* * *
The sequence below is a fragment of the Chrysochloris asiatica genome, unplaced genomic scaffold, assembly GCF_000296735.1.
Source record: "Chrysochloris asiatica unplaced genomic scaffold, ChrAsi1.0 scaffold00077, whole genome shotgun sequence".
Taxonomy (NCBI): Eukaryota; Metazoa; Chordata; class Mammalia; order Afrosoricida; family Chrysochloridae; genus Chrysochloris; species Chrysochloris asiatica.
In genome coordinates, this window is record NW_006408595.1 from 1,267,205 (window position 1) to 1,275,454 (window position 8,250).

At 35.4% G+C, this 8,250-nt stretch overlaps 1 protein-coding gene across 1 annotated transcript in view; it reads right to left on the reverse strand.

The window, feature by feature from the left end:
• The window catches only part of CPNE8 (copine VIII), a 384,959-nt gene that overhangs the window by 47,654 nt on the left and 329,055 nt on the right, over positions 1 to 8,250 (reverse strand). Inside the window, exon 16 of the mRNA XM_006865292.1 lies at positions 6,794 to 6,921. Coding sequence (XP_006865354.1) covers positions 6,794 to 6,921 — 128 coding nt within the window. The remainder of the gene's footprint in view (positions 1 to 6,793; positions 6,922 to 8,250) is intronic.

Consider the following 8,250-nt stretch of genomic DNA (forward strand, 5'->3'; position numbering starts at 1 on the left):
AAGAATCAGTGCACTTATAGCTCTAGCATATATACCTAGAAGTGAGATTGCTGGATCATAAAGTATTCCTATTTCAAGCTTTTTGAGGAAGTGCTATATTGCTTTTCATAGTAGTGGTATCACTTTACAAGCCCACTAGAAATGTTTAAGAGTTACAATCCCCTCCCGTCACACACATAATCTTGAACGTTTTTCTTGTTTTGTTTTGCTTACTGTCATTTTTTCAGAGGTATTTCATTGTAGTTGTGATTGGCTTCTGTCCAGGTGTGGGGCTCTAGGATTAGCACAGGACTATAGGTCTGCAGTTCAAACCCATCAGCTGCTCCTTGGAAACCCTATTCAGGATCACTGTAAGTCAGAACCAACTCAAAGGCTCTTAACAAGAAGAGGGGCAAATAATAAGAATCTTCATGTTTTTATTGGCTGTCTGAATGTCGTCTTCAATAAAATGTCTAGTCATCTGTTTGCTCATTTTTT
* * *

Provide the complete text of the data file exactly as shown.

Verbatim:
The sequence below is a fragment of the Chrysochloris asiatica genome, unplaced genomic scaffold, assembly GCF_000296735.1.
Source record: "Chrysochloris asiatica unplaced genomic scaffold, ChrAsi1.0 scaffold00077, whole genome shotgun sequence".
Taxonomy (NCBI): Eukaryota; Metazoa; Chordata; class Mammalia; order Afrosoricida; family Chrysochloridae; genus Chrysochloris; species Chrysochloris asiatica.
In genome coordinates, this window is record NW_006408595.1 from 1,267,205 (window position 1) to 1,275,454 (window position 8,250).

At 35.4% G+C, this 8,250-nt stretch overlaps 1 protein-coding gene across 1 annotated transcript in view; it reads right to left on the reverse strand.

The window, feature by feature from the left end:
• The window catches only part of CPNE8 (copine VIII), a 384,959-nt gene that overhangs the window by 47,654 nt on the left and 329,055 nt on the right, over positions 1 to 8,250 (reverse strand). Inside the window, exon 16 of the mRNA XM_006865292.1 lies at positions 6,794 to 6,921. Coding sequence (XP_006865354.1) covers positions 6,794 to 6,921 — 128 coding nt within the window. The remainder of the gene's footprint in view (positions 1 to 6,793; positions 6,922 to 8,250) is intronic.

Consider the following 8,250-nt stretch of genomic DNA (forward strand, 5'->3'; position numbering starts at 1 on the left):
AAGAATCAGTGCACTTATAGCTCTAGCATATATACCTAGAAGTGAGATTGCTGGATCATAAAGTATTCCTATTTCAAGCTTTTTGAGGAAGTGCTATATTGCTTTTCATAGTAGTGGTATCACTTTACAAGCCCACTAGAAATGTTTAAGAGTTACAATCCCCTCCCGTCACACACATAATCTTGAACGTTTTTCTTGTTTTGTTTTGCTTACTGTCATTTTTTCAGAGGTATTTCATTGTAGTTGTGATTGGCTTCTGTCCAGGTGTGGGGCTCTAGGATTAGCACAGGACTATAGGTCTGCAGTTCAAACCCATCAGCTGCTCCTTGGAAACCCTATTCAGGATCACTGTAAGTCAGAACCAACTCAAAGGCTCTTAACAAGAAGAGGGGCAAATAATAAGAATCTTCATGTTTTTATTGGCTGTCTGAATGTCGTCTTCAATAAAATGTCTAGTCATCTGTTTGCTCATTTTTT